The world is faced with a dilemma. On the one hand there is a vital need for increased agricultural production to ensure adequate food for this and future generations. On the other hand land is required for several other and conflicting purposes such as buildings, biodiversity and the support of varied plant life, and less is then available to produce food. There is thus huge competition for land, with most potential uses competing for the best quality land. There is also an assumption among many that food is being produced without damaging the soil and without causing any undesirable side effects such as pollution, erosion of the soil and other damage to the environment. This, of course, is not the case and very large areas of land have been rendered unusable for food production over the last 2000 years. It is time to have a new approach to land in which it will be essential to regard almost every piece of land with a view to protecting and managing it very carefully. It is only then that we can view future food production with confidence.
It is important to maintain soil quality. In principle, soil can only be assessed for the particular purposes for which it is to be used, such as suitability of soils for a particular crop, or a particular building programme. Properties of soils ideal for one use may not be the ones useful for another use. Already a great deal is known about the soils of the world. Soil maps at various scales have been made of the soils of most countries. However, very few countries have detailed soil maps at a scale at which one might comfortably say 'we know about our soils'. The developed countries, like USA, Canada, New Zealand and many of those in Europe have maps at reasonably detailed scales. In the developing world, however, soil maps are very patchily distributed and there is a general lack of detail about the soils there and their qualities. Yet if we are going to protect and manage our soils to create a sustainable future for them it is essential that there is a sound knowledge of soils, their properties, quality, use and potential. Urgent steps need to be taken to get this information where it is lacking.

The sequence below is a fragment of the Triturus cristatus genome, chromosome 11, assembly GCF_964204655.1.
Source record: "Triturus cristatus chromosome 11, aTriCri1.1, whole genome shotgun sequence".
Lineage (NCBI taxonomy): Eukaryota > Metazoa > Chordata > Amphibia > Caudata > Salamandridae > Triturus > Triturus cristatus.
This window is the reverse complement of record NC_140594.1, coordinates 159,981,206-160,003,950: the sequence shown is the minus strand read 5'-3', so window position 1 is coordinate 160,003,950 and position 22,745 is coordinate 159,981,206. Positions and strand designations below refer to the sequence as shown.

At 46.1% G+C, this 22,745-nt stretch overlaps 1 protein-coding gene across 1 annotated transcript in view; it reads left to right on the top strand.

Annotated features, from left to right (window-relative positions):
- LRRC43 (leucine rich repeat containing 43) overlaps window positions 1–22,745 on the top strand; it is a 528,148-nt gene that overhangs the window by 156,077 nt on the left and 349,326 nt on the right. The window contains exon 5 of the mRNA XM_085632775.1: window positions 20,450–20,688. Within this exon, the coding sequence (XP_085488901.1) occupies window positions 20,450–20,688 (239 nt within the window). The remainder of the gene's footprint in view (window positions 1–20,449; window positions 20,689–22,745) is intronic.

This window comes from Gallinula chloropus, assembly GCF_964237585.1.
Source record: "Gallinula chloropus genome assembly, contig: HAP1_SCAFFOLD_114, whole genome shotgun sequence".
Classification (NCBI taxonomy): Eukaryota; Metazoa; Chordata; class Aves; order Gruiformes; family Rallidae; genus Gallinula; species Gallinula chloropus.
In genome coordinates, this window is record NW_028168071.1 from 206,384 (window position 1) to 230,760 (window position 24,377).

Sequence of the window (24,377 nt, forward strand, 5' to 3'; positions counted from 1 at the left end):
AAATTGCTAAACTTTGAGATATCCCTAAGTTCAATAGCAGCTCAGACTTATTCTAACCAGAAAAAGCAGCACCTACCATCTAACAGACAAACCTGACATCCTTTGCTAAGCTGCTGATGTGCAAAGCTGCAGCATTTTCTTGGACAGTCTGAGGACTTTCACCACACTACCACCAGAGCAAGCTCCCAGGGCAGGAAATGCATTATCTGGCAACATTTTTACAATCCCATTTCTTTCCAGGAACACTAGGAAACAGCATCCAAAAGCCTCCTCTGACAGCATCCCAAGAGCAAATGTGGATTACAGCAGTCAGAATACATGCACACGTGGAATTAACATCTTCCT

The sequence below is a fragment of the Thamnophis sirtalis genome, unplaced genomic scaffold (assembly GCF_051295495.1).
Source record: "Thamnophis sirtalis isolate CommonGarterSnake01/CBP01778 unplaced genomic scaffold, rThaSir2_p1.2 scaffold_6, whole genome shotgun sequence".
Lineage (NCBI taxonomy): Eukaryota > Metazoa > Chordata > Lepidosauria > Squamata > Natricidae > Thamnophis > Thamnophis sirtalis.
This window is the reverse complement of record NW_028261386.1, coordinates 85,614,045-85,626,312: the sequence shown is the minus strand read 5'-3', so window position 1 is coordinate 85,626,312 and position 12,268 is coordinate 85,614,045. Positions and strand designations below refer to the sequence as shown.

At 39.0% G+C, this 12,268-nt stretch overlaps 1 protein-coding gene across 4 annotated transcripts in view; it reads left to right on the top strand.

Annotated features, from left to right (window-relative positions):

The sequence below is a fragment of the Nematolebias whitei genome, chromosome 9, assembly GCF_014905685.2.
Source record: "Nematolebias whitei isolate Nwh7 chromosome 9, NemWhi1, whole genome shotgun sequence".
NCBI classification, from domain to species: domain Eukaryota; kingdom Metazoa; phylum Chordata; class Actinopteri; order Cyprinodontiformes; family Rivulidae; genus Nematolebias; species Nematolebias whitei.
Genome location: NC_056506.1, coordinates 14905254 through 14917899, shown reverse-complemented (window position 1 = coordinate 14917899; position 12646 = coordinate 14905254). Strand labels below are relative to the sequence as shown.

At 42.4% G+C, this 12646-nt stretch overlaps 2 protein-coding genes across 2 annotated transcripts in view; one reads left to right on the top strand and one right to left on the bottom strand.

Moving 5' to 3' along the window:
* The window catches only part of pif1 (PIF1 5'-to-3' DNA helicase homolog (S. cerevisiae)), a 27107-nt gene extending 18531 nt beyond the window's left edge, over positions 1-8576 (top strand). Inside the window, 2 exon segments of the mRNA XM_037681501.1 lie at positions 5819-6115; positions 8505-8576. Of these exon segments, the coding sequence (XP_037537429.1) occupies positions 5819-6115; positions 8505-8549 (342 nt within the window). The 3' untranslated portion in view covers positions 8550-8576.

There are several fundamental properties of soils that influence soil quality. A well balanced healthy soil is one that is likely to be the most robust and capable of meeting the requirements for a wide range of uses. Some properties, such as texture, are static and cannot be changed readily. Others are more sensitive to change and it is these that we need to monitor carefully to maintain optimum levels. One of the most important is organic matter because it contributes to many functions, such as stability of soil structure, waterholding capacity, nutrient-supplying power, and is the food for the huge numbers of organisms that live in the soil. Hence it is usually the number one selection in any monitoring of soils, now particularly because of it large potential impact on climate change. Soil acidity, or pH, is another usually essential indicator to be monitored particularly because of the sensitivity of some plants to changes in pH. There has been much discussion on the extent to which soil biodiversity can be monitored but because of its complex nature it cannot be part of any nationwide monitoring, only localised special investigations. As well as some regular nationwide monitoring, there also needs to be monitoring of areas subject to specific problems such as soil erosion as soil pollution. Monitoring is essential as a measure of the health and quality of our soils.